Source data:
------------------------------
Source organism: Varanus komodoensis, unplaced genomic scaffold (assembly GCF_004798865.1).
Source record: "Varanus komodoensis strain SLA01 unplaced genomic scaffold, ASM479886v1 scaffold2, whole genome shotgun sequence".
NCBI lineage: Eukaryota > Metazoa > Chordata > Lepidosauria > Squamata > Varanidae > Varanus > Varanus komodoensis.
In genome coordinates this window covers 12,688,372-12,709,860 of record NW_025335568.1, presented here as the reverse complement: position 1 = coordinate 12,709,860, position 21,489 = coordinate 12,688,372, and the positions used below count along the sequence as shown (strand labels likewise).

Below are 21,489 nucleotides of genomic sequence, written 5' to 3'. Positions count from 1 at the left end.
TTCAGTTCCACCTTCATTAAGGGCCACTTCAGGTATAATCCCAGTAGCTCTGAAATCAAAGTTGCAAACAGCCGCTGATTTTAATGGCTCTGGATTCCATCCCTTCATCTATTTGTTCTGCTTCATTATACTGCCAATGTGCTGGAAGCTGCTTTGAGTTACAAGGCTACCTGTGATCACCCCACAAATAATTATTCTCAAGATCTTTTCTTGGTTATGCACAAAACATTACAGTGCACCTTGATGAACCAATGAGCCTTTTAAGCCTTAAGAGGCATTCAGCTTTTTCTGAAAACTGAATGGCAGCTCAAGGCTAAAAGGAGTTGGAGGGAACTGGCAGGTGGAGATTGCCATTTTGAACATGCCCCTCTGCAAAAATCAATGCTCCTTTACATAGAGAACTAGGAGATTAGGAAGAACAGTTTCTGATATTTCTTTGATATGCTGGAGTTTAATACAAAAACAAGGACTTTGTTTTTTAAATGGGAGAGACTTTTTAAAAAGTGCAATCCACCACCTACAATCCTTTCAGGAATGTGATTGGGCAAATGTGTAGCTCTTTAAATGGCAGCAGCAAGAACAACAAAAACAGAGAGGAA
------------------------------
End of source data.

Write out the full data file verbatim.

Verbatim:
Source organism: Varanus komodoensis, unplaced genomic scaffold (assembly GCF_004798865.1).
Source record: "Varanus komodoensis strain SLA01 unplaced genomic scaffold, ASM479886v1 scaffold2, whole genome shotgun sequence".
NCBI lineage: Eukaryota > Metazoa > Chordata > Lepidosauria > Squamata > Varanidae > Varanus > Varanus komodoensis.
In genome coordinates this window covers 12,688,372-12,709,860 of record NW_025335568.1, presented here as the reverse complement: position 1 = coordinate 12,709,860, position 21,489 = coordinate 12,688,372, and the positions used below count along the sequence as shown (strand labels likewise).

Below are 21,489 nucleotides of genomic sequence, written 5' to 3'. Positions count from 1 at the left end.
TTCAGTTCCACCTTCATTAAGGGCCACTTCAGGTATAATCCCAGTAGCTCTGAAATCAAAGTTGCAAACAGCCGCTGATTTTAATGGCTCTGGATTCCATCCCTTCATCTATTTGTTCTGCTTCATTATACTGCCAATGTGCTGGAAGCTGCTTTGAGTTACAAGGCTACCTGTGATCACCCCACAAATAATTATTCTCAAGATCTTTTCTTGGTTATGCACAAAACATTACAGTGCACCTTGATGAACCAATGAGCCTTTTAAGCCTTAAGAGGCATTCAGCTTTTTCTGAAAACTGAATGGCAGCTCAAGGCTAAAAGGAGTTGGAGGGAACTGGCAGGTGGAGATTGCCATTTTGAACATGCCCCTCTGCAAAAATCAATGCTCCTTTACATAGAGAACTAGGAGATTAGGAAGAACAGTTTCTGATATTTCTTTGATATGCTGGAGTTTAATACAAAAACAAGGACTTTGTTTTTTAAATGGGAGAGACTTTTTAAAAAGTGCAATCCACCACCTACAATCCTTTCAGGAATGTGATTGGGCAAATGTGTAGCTCTTTAAATGGCAGCAGCAAGAACAACAAAAACAGAGAGGAA